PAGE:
If you’re from the state of Oklahoma then you’ve probably heard the name Aubrey McClendon pass through a few or a lot of lips in passing conversation. After all, he was the leader of Chesapeake Energy which was, in its heyday, the 2nd largest U.S. natural gas producer. At his time of death, McClendon was the CEO of American Energy Partners. As if all of that is not notable enough, the man was also part owner of the Oklahoma City Thunder with an estimated net worth $500 million. The day before his fatal incident, a federal grand jury in downtown OKC handed up the indictment for conspiring to rig bids for oil and natural gas leases. His death was not just the front page for state news, but national and it’s a huge loss for our state.
The initial investigation reports emerged yesterday for the fatal car accident that occurred on March 2nd in which McClendon’s car slammed into a bridge going more than 75 mph. Fault has yet to be determined. When I was first alerted about this, I was immediately curious on how the insurance would respond. I knew immediately that the decision on whether the crash was intentional or not would impact the insurance payout in some respects. The reason for this is that many policies have written in the policy form that specifically excludes purposeful intent. In layman’s terms, if he purposefully crashed the car, there may not be coverage in some areas. The key to everything is that the insurance company would have to prove that it was in fact intentional; prove that there was intent to crash the vehicle. Prove that he had planned it and that in itself could be hard to do. If you’re familiar with liability, then the payout for liability coverage is going to be for third parties for either bodily injury or property damage. In this case, the bridge would have been the third party. In the event of an accident, his liability would pay for the property damage to the bridge. In the event of the wreck being deemed intentional, it’s going to depend on the policy form and how it reads on whether it would pay or not. Liability is there for human error; the type of situation when you think your car is in reverse and accidentally plow through the garage door. Its intended purpose is for negligence in a situation and can sometimes have exclusions when it comes to intentional acts.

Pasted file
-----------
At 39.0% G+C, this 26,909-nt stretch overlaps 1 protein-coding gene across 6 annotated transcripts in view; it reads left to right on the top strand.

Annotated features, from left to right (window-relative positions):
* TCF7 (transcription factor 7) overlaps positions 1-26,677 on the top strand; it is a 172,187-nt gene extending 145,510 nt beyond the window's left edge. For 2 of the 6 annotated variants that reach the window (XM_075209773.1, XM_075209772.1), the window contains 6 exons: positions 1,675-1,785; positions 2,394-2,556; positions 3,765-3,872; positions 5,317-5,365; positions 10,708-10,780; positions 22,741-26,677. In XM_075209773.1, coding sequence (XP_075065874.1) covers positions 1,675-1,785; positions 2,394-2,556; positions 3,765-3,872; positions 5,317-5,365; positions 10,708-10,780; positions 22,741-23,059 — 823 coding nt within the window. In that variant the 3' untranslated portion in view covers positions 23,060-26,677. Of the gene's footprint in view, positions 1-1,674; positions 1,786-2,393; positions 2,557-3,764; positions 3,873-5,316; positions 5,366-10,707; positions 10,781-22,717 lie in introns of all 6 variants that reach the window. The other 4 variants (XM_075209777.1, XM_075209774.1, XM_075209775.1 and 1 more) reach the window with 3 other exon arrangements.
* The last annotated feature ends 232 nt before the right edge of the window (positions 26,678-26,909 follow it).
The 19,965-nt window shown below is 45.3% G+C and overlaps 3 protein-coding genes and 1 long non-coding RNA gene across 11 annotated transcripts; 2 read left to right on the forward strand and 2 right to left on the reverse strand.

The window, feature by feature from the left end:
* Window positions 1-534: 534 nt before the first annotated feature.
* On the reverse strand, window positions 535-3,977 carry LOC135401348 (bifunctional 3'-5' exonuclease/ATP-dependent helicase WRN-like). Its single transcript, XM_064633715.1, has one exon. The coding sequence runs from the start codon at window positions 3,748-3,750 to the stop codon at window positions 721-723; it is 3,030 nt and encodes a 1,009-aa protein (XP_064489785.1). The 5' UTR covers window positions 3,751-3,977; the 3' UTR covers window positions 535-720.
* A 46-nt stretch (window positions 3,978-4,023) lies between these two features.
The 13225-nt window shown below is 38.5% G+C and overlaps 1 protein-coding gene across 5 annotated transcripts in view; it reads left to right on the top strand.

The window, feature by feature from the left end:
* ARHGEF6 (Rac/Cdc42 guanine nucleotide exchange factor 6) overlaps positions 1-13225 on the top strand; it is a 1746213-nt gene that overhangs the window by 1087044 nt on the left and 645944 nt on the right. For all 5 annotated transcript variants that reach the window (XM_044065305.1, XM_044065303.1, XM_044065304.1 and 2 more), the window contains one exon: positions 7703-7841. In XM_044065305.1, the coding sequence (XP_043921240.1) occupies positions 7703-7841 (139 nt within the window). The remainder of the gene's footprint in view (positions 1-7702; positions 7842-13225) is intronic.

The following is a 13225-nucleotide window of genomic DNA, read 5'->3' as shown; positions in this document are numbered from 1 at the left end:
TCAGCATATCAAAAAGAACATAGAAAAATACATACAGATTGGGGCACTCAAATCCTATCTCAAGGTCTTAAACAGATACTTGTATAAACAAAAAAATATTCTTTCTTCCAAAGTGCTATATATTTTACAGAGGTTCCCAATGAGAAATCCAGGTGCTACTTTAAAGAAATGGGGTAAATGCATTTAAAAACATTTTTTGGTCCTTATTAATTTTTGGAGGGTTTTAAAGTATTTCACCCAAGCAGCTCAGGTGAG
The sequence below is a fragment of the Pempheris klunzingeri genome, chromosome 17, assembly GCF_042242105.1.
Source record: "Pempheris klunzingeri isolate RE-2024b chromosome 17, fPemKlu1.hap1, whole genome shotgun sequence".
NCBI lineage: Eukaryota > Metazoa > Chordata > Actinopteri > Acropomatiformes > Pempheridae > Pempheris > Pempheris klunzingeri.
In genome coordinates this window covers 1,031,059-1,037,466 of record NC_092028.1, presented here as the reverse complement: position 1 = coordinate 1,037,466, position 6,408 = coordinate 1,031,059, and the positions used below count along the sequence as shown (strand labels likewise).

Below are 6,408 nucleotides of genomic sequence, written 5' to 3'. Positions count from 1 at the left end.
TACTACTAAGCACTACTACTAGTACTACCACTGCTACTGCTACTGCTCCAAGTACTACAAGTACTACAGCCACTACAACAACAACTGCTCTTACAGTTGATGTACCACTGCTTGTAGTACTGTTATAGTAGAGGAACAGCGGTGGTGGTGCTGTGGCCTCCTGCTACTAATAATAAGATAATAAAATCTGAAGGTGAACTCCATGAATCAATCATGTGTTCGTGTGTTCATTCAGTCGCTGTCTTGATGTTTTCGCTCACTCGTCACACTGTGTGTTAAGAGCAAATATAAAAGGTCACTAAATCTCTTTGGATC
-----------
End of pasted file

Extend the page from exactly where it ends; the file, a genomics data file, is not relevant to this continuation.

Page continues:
The next coverage that they may or may not use would be physical damage to the car itself. With a net worth of $500 million, one could assume he also had comp and collision. This would pay for damage to his vehicle or to replace it after it was burned. Comp and collision will pay even in an incident where you’ve caused the damage yourself so coverage may be there. Think of when the car runs through the garage door and insurance still pays to repair it. In a situation like this, it would depend on the policy and whether they have exclusions.
When it comes to life insurance or accidental death and dismemberment, it will usually depend on when the policy was put in place. Life insurance is going to pay an amount to the loved ones left behind. It could be hundreds of thousands or it could be millions. Life insurance is fairly common while death and dismemberment is a little less heard of. An AD&D policy is limited form of life insurance. It can be written stand alone but it is also written into a large majority of life insurance policies. It's triggered when the death of an insured is caused by and accident or dismemberment (the people who named it were very black and white.) Most life insurance policies have something called a suicide clause that states if suicide occurs within the first two years of the policy that no death benefit will be paid. Again, the insurance company will have to prove that it was intentional. In this case, there is no note, tests show that he did in fact hit the brakes, no matter how minor it may have been. Fault could be hard to place. If fault could not be placed or it’s been over two years then the death benefit will most likely be paid.
Every policy is different with every company. The rules for one company may not be the same as it is for another. It’s important to know what you’re insured for and maybe more so for what you’re not.
Our thoughts and prayers go out the family, friends of Aubrey McClendon during this time.